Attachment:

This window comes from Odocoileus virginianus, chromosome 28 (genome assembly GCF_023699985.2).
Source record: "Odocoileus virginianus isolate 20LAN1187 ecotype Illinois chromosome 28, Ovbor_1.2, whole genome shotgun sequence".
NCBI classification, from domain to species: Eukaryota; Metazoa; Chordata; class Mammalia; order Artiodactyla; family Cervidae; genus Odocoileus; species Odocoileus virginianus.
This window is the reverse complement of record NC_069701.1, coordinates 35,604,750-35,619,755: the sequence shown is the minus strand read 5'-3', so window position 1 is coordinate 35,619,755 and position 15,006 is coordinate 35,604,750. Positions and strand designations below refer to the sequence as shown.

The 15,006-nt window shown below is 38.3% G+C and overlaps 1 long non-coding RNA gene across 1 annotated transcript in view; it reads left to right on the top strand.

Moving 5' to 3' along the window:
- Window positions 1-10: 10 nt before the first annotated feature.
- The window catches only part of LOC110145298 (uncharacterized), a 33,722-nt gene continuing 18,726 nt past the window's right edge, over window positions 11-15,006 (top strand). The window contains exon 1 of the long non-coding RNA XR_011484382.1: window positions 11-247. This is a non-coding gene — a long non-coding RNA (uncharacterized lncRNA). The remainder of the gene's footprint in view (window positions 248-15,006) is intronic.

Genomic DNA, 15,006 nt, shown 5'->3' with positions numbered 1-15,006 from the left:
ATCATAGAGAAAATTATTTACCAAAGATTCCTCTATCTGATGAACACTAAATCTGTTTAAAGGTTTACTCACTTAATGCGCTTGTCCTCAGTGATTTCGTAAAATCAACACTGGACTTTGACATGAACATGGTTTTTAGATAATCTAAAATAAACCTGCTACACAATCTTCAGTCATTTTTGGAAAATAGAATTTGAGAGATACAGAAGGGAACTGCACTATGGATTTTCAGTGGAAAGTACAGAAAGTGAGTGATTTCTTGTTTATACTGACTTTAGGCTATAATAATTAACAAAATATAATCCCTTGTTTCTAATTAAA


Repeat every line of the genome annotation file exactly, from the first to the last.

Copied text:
This window comes from Odocoileus virginianus, chromosome 28 (genome assembly GCF_023699985.2).
Source record: "Odocoileus virginianus isolate 20LAN1187 ecotype Illinois chromosome 28, Ovbor_1.2, whole genome shotgun sequence".
NCBI classification, from domain to species: Eukaryota; Metazoa; Chordata; class Mammalia; order Artiodactyla; family Cervidae; genus Odocoileus; species Odocoileus virginianus.
This window is the reverse complement of record NC_069701.1, coordinates 35,604,750-35,619,755: the sequence shown is the minus strand read 5'-3', so window position 1 is coordinate 35,619,755 and position 15,006 is coordinate 35,604,750. Positions and strand designations below refer to the sequence as shown.

The 15,006-nt window shown below is 38.3% G+C and overlaps 1 long non-coding RNA gene across 1 annotated transcript in view; it reads left to right on the top strand.

Moving 5' to 3' along the window:
- Window positions 1-10: 10 nt before the first annotated feature.
- The window catches only part of LOC110145298 (uncharacterized), a 33,722-nt gene continuing 18,726 nt past the window's right edge, over window positions 11-15,006 (top strand). The window contains exon 1 of the long non-coding RNA XR_011484382.1: window positions 11-247. This is a non-coding gene — a long non-coding RNA (uncharacterized lncRNA). The remainder of the gene's footprint in view (window positions 248-15,006) is intronic.

Genomic DNA, 15,006 nt, shown 5'->3' with positions numbered 1-15,006 from the left:
ATCATAGAGAAAATTATTTACCAAAGATTCCTCTATCTGATGAACACTAAATCTGTTTAAAGGTTTACTCACTTAATGCGCTTGTCCTCAGTGATTTCGTAAAATCAACACTGGACTTTGACATGAACATGGTTTTTAGATAATCTAAAATAAACCTGCTACACAATCTTCAGTCATTTTTGGAAAATAGAATTTGAGAGATACAGAAGGGAACTGCACTATGGATTTTCAGTGGAAAGTACAGAAAGTGAGTGATTTCTTGTTTATACTGACTTTAGGCTATAATAATTAACAAAATATAATCCCTTGTTTCTAATTAAA